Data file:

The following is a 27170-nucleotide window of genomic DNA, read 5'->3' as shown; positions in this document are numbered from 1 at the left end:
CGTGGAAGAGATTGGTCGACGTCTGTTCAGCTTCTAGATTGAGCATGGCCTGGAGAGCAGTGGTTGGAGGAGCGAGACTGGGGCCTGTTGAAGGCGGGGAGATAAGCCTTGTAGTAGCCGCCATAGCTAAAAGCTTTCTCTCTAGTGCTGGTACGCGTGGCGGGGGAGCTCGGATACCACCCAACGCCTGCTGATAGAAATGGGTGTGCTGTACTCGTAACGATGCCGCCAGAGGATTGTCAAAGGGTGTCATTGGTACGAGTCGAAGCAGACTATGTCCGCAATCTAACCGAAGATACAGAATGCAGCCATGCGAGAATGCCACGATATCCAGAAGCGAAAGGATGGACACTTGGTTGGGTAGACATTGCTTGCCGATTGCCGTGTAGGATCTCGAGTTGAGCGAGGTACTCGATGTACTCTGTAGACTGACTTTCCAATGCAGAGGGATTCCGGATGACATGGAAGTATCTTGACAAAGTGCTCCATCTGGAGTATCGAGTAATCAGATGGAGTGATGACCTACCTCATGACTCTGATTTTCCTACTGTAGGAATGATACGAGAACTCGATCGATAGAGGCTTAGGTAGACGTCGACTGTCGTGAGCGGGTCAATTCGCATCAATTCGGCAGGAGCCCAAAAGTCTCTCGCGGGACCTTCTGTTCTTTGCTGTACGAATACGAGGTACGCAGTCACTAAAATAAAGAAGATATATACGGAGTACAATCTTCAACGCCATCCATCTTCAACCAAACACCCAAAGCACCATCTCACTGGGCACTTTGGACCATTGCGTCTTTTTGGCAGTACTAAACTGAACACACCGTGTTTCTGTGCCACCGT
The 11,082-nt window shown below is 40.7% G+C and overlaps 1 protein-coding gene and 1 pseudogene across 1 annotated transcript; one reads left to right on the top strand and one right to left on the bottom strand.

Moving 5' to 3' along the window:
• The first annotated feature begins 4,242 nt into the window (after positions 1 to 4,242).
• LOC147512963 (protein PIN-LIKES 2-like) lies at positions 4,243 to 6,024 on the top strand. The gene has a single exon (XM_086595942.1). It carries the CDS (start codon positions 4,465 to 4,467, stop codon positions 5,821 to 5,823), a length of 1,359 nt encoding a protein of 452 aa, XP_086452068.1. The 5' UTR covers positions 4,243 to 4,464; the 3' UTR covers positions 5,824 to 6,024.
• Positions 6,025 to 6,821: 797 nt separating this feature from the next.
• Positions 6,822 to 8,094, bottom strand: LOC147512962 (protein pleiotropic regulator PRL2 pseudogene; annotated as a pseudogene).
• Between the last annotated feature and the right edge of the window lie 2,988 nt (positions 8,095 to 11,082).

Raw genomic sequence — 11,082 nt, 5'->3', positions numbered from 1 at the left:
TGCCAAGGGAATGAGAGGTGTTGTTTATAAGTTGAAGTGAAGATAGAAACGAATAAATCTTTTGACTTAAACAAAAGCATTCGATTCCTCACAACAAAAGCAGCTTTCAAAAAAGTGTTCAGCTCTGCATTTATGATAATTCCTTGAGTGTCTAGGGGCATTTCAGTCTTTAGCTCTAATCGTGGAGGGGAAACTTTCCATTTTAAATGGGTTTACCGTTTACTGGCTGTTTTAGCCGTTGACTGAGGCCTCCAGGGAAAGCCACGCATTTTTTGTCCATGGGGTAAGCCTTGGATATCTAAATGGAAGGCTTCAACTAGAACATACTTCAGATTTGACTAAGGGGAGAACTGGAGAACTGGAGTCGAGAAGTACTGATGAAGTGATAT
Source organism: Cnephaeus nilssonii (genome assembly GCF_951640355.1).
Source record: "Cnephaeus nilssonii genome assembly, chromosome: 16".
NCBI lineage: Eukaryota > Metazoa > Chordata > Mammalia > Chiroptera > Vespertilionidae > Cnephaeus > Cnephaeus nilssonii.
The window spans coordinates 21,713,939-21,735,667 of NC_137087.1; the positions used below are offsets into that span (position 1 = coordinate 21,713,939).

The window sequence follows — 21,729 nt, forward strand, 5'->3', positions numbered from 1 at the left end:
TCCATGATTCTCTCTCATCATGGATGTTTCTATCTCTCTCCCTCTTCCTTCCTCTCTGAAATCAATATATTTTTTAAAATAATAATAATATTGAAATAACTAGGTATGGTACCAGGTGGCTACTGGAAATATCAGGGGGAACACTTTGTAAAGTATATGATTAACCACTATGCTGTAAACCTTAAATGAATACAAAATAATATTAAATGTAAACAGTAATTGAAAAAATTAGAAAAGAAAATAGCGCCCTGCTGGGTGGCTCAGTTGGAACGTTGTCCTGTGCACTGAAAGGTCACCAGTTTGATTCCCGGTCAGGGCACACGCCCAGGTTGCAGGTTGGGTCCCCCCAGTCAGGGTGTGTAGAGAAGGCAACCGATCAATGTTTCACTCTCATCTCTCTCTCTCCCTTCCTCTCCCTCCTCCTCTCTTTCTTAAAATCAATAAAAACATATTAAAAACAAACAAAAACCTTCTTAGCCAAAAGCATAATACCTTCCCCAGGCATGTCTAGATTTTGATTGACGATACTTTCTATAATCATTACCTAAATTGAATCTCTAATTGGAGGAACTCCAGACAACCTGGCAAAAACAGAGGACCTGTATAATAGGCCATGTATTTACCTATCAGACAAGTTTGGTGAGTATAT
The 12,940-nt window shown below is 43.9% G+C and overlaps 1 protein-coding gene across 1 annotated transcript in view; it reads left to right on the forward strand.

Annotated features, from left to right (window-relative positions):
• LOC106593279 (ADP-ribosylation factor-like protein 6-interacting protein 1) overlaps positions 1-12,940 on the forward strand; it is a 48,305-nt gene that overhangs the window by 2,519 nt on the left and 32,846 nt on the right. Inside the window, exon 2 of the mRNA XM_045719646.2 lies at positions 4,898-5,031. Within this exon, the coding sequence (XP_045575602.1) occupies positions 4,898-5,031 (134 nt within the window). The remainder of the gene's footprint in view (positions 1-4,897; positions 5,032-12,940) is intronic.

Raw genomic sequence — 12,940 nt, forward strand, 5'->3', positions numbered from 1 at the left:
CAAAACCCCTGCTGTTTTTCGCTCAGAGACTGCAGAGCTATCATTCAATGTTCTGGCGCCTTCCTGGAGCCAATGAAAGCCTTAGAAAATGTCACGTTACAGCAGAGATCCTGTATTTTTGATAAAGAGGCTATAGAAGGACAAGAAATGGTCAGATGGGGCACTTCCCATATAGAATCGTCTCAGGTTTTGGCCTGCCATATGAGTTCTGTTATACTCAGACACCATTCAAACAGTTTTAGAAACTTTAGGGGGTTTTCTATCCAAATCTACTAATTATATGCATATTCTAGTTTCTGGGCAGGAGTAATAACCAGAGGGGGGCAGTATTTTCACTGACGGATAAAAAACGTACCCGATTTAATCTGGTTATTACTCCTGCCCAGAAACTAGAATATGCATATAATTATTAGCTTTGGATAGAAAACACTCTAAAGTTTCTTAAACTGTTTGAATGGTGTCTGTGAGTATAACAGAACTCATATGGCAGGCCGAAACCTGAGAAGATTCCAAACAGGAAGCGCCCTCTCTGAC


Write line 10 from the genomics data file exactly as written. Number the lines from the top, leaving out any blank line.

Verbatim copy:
Raw genomic sequence — 11,082 nt, 5'->3', positions numbered from 1 at the left: